3. Because we’ll undoubtedly have the “will you choose your love for me and take me to Canton for antique searching or your love for this barbaric event of sport and stay home and be numb all day?” conversation. And I’ll probably feel bad and give in and while I’m gone Ryan Mallett will throw for 900 yards as Arkansas beats Georgia in 9 OT in the greatest college game of all time and Jen and I won’t talk for 2 days. The part I’m looking forward to is 10 years from now when we look back and laugh about it (although mine will be one of those nervous “nobody knows if I’m a lunatic or not” laughs because I’ll still be a little bitter about it).
2. Conversations like this:
Jen: “Why are you holding a magnifying glass up to the computer screen so you can illegally watch Villanova and Miami (OH) play a meaningless game in September?”
Me: “Because I’m in a fantasy football keeper league and there’s a guy ‘Nova has that I might want to draft next year. I’m checking him out, is that a problem?”
Jen: “I thought you had your draft for that yesterday”
Me: “I did but my team stinks so I’m already looking forward to next year.”
Jen: “You’re already giving up, that’s awesome. Didn’t that cost us $40?”
Me: “Yeah…sorry…except that I’m not since you DON’T HAVE A JOB!”
Jen: “That’s mature, that was my CRAFTING MONEY FOR THIS MONTH!!!”
I promise we’ll have that conversation at some point this season. Promise.
1. We live 10 minutes from the Cotton Bowl. You can bet your fried stick of butter we’ll be killing the Texas State Fair that weekend. I’d rather stab myself in the forearm than go to that game and cheer from either team but we’ll probably eat our weight in fried foods. Can’t wait.
Title Game: Florida over Boise St. (that pick is about to get real on Saturday when Boise plays VT…oh and John Brantley is a better QB than Tebow…yeah, I said it)
Heisman: Jake Locker, Washington
I’ve been bouncing this concept around in my head lately. I don’t know if it’s a real thing or just some convoluted blabber that I write and erase and write and erase in my mind. Probably a little bit of both.
It seems to me if I want to become a world-class oatmeal chef then the most efficient, productive way to do that is to commit to something easier (or more enjoyable) than cooking oatmeal every day…like, say, eating oatmeal every day. If I commit to eating oatmeal every day I am forced to cook it and unless I want to eat oatmeal that tastes like poo then I will become good at cooking oatmeal.
Or if I want to become an expert at waking up early I should implement an early morning activity that makes me wake up. I should commit to running every morning at 6 AM (because I enjoy it…hypothetical obviously) and before I know it I will become good at waking up early. One activity is the catalyst for another.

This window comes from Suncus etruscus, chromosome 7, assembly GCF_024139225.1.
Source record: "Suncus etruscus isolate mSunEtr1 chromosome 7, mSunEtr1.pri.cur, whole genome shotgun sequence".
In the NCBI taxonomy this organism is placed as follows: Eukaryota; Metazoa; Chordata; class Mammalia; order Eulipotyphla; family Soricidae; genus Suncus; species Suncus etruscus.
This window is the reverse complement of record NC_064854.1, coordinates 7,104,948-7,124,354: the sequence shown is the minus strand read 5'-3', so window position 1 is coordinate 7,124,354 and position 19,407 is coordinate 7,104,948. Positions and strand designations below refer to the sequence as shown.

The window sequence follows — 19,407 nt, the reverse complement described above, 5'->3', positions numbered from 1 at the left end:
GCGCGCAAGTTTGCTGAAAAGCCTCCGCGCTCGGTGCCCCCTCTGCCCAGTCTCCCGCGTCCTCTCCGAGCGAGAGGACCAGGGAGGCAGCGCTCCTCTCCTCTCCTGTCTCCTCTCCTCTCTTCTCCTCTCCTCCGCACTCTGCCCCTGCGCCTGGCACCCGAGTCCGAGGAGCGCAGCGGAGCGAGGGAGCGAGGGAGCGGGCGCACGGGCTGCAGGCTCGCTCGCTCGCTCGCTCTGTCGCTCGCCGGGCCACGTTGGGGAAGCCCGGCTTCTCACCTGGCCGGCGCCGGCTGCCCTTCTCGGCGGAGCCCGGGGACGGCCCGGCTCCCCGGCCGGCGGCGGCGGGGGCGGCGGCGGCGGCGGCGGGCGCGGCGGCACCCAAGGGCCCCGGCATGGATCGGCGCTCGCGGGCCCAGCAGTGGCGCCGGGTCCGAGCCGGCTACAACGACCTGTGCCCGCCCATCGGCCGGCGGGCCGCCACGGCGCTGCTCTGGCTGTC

The point is that the mastery of a hobby or an art is much easier when an alternative activity is the primary focus…and that activity becomes a means to an end of something else (the mastery).
Let me give you a marital example:
I want to become a good husband (if such a thing is even attainable) and to that end I am incapable. I have neither the discipline nor the knowledge to just “be a good husband.” So I have to put activities in place, things like going on really fun dates and reading books together and writing wonderful letters and putting together great gifts for no reason at all. Things I love to do. It seems that through these, unless I want to experience terrible dates and write horrible letters, I will become a good husband (or at least a better one than I was yesterday).
Maybe I’m crazy and surely this has been thought of before but my own personal revelations are sometimes few and far between. Translation: LET ME HAVE MY MOMENT!!
Let me know what you think too. I’m curious, what activities do you participate in that unintentionally lead you to an in-depth knowledge or mastery of something else?
P.S. Obviously there are times when we, as humans, aren’t always going to be able to become better through enjoyable activities and will have to make decisions and do things we don’t like. I realize that but for this post am simply speaking to being able to put in place the things we can enjoy.
I was talking with Kyle’s sister this past weekend about marriages and divorce rates and parents who leave their families and never take interest in their children. She is single (sorry Kayc, I promise it’s imperative to the story, maybe I can hook you up with a blog reader?) and she finished our discussion with one phrase:
I’m actually really scared of marriage.